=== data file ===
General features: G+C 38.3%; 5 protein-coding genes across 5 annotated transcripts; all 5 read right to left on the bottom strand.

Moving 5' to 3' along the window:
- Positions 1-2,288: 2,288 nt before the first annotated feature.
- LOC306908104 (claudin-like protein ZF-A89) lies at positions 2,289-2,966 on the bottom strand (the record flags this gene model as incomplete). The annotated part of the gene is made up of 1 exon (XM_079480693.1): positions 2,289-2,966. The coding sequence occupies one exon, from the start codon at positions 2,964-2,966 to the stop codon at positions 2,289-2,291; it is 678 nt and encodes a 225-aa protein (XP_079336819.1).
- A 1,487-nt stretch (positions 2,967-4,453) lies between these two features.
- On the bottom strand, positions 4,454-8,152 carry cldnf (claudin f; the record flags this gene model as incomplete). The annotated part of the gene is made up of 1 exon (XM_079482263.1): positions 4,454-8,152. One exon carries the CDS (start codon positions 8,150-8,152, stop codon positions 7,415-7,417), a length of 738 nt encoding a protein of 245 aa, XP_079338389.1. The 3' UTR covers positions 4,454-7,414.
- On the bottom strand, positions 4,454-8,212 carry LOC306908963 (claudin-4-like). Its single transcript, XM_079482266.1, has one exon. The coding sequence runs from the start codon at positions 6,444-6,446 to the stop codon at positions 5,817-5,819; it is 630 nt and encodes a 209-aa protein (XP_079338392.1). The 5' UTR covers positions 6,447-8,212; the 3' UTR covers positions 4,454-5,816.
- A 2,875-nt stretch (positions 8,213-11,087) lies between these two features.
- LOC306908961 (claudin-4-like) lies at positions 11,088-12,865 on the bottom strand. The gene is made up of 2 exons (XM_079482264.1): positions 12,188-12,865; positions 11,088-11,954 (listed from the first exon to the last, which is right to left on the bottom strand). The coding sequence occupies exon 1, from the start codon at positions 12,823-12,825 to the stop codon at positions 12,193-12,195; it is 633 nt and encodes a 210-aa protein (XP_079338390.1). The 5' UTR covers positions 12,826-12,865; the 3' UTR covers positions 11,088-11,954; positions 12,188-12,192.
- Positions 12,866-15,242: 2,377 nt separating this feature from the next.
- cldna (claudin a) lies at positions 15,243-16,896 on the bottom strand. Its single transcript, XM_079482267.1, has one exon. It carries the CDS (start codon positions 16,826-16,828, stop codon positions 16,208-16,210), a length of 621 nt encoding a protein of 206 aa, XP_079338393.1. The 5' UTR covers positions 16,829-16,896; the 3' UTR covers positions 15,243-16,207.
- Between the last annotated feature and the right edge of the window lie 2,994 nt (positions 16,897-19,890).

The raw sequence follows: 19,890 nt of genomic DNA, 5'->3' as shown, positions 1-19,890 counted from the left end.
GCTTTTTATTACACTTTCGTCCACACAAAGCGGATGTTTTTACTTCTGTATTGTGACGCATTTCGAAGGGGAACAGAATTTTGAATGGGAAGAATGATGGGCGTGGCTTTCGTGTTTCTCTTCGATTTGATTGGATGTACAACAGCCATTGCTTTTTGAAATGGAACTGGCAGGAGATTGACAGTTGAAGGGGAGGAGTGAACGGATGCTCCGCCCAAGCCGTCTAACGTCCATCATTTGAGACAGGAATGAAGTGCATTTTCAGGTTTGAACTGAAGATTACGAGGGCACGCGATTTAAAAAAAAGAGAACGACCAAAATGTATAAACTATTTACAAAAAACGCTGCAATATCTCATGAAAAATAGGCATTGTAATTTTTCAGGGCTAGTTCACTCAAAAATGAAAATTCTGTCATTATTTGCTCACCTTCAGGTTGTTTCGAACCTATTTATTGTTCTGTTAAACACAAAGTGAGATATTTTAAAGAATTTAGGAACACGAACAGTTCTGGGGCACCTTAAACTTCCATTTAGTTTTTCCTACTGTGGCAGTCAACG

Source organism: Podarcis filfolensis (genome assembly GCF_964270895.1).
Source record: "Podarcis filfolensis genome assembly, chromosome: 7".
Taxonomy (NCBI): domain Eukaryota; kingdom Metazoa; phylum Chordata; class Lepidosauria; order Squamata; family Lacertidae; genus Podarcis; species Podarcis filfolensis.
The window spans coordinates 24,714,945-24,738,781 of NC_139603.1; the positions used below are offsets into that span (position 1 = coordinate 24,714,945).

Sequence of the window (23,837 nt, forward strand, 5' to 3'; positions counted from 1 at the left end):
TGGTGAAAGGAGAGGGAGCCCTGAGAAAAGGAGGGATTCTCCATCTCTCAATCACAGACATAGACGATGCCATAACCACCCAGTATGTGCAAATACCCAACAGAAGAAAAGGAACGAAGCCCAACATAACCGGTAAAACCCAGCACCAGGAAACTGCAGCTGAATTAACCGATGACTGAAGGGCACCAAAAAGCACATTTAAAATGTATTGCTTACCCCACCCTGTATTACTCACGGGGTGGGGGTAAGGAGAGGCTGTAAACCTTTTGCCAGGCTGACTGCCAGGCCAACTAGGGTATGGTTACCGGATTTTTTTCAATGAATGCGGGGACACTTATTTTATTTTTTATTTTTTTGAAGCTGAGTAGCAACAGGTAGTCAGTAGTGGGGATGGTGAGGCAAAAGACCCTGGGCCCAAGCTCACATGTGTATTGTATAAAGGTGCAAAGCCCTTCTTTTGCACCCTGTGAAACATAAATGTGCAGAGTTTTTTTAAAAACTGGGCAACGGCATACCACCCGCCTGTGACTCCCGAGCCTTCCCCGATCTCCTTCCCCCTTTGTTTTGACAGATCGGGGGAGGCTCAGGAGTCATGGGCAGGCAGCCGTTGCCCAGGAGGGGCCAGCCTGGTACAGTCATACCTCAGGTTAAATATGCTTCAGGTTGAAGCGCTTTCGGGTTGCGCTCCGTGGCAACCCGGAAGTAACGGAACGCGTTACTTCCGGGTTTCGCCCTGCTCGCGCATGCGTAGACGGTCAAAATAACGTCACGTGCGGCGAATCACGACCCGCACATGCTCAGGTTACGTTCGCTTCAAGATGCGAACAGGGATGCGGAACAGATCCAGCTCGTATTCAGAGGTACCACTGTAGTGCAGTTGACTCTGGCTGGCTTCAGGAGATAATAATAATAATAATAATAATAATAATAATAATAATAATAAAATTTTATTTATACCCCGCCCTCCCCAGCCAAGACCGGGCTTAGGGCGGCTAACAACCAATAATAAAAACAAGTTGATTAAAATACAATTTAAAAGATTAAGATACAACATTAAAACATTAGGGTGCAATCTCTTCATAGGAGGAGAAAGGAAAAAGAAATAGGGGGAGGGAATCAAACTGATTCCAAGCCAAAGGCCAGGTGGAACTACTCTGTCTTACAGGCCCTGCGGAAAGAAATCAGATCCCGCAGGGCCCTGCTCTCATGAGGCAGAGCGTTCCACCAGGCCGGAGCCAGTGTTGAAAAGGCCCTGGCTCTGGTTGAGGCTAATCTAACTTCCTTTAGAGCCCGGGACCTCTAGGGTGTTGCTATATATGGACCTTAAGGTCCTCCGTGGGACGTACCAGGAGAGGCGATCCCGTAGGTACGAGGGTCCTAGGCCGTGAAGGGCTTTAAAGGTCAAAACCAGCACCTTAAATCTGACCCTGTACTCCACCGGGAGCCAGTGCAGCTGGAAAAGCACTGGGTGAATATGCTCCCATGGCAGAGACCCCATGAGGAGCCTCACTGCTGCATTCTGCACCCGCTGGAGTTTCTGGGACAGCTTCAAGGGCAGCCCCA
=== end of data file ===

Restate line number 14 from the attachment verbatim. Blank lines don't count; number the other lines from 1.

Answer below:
GCTTTTTATTACACTTTCGTCCACACAAAGCGGATGTTTTTACTTCTGTATTGTGACGCATTTCGAAGGGGAACAGAATTTTGAATGGGAAGAATGATGGGCGTGGCTTTCGTGTTTCTCTTCGATTTGATTGGATGTACAACAGCCATTGCTTTTTGAAATGGAACTGGCAGGAGATTGACAGTTGAAGGGGAGGAGTGAACGGATGCTCCGCCCAAGCCGTCTAACGTCCATCATTTGAGACAGGAATGAAGTGCATTTTCAGGTTTGAACTGAAGATTACGAGGGCACGCGATTTAAAAAAAAGAGAACGACCAAAATGTATAAACTATTTACAAAAAACGCTGCAATATCTCATGAAAAATAGGCATTGTAATTTTTCAGGGCTAGTTCACTCAAAAATGAAAATTCTGTCATTATTTGCTCACCTTCAGGTTGTTTCGAACCTATTTATTGTTCTGTTAAACACAAAGTGAGATATTTTAAAGAATTTAGGAACACGAACAGTTCTGGGGCACCTTAAACTTCCATTTAGTTTTTCCTACTGTGGCAGTCAACG